Non-clinical psoriasis issues pose another hurdle for sufferers

Sep 01, 2004, 4:00am

San Diego - Presenters at the National Psoriasis Foundation's (NPF) 2004 National Conference here last month addressed issues that offer an unprecedented opportunity for dermatologists to partner with and offer hope to patients with psoriasis.

San Diego - Presenters at the National Psoriasis Foundation's (NPF) 2004 National Conference here last month addressed issues that offer an unprecedented opportunity for dermatologists to partner with and offer hope to patients with psoriasis.

Touch, compassion, partnership According to clinical psychologist Stephen Rapp, Ph.D., psoriasis interferes with intimacy in several ways.

"The pain and physical discomfort of psoriasis will interfere when people want to maximize pleasure of intimacy," he says.

Another occurs when the psoriatic person's partner is put off by the appearance and feel of skin when lesions are present.

"Sexual satisfaction is, in part, derived through touch, so anything that interferes with the pleasurable sensations of touch creates a problem," Dr. Rapp says.

A third is the self-consciousness created by psoriasis.

"People differ in how self-conscious they are, but psoriasis may be a significant factor in creating self-consciousness because the lesions are disfiguring and conspicuous."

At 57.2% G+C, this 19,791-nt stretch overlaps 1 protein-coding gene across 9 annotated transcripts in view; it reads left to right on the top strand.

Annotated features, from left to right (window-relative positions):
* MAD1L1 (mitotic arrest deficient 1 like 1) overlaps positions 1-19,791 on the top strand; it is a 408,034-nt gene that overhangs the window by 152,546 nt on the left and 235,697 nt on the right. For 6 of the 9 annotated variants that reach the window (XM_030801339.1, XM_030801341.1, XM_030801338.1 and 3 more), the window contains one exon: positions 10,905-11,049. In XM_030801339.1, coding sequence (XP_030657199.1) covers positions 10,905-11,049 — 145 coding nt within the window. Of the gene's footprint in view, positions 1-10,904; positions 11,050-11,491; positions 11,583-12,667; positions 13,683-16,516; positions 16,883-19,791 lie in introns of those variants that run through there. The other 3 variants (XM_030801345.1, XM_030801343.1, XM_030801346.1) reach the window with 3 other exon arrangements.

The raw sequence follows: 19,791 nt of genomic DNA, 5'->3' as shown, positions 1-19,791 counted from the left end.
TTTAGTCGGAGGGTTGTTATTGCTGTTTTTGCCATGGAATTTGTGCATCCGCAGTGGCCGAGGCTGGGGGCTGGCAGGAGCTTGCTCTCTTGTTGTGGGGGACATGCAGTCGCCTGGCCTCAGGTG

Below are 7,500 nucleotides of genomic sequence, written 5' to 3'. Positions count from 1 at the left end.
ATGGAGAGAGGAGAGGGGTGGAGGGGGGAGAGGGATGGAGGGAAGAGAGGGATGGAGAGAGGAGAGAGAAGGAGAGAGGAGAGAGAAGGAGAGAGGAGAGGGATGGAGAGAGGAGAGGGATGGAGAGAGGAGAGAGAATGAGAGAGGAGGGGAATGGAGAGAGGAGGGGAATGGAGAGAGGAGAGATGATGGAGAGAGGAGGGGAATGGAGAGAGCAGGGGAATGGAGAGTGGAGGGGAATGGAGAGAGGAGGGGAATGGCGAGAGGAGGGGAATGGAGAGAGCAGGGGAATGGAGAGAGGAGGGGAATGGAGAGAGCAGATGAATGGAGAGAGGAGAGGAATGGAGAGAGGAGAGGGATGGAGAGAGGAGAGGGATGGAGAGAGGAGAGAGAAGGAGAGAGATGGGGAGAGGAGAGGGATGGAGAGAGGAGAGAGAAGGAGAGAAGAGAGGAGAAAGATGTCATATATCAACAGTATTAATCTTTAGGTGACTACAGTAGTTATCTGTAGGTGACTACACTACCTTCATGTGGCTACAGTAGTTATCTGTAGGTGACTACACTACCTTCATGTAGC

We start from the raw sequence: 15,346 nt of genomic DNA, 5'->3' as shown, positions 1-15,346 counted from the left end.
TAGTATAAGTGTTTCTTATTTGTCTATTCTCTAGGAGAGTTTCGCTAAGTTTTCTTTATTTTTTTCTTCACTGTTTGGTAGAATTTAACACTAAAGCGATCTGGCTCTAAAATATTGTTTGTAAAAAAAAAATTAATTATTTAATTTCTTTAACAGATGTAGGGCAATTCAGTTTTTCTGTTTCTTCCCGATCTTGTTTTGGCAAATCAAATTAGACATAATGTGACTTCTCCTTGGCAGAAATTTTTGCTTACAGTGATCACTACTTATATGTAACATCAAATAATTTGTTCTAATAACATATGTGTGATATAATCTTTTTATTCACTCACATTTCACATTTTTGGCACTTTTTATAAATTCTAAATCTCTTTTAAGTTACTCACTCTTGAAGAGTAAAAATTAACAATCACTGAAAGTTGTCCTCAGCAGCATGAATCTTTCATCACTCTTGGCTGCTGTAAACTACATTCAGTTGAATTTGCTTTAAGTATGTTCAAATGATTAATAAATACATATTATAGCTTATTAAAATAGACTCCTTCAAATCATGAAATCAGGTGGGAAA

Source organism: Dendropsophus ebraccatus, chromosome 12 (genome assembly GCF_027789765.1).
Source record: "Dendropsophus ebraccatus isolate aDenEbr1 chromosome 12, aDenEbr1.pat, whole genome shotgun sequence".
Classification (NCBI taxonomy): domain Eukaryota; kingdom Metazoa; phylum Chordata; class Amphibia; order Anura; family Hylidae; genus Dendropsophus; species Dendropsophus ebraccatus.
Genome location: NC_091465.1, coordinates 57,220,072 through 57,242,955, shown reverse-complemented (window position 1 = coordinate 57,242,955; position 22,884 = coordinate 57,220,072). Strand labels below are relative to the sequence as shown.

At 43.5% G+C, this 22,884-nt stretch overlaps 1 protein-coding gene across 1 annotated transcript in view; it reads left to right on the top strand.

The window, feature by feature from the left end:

A fourth occurs when the psoriatic person believes his or her partner is put off by the appearance or feel of the lesions, even though the partner is not put off.

"This creates anxiety in the person with psoriasis, and anxiety is what you don't want when trying to have intimate pleasure," he explains.

Dr. Rapp, whose research includes adjustment to psoriasis and other dermatologic illnesses, practices in the department of psychiatry at Wake Forest University Baptist Medical Center, Winston-Salem, N.C. He is also professor of psychiatry and behavioral medicine, and of dermatology at Wake Forest University School of Medicine.

Less complex According to Dr. Rapp, intimacy is less complex with married than with single people with psoriasis.

"If you have a stable relationship, a psoriatic patient has crossed bridges that a single person has not," he says. "In a good marriage, negatives that arise are counterbalanced by positives that the partner already sees in the patient. And married couples generally talk more freely about how they want to 'adjust the dance' so it is more pleasurable and less painful.

"What I hear from single patients, almost universally, is that as soon as they start feeling attraction to someone, they start to wonder when to tell (their potential partners) about their psoriasis," Dr. Rapp continues. "Even if they don't have active flares, they are concerned that their potential partner has 'got to know.' Then all the fears about rejection come along."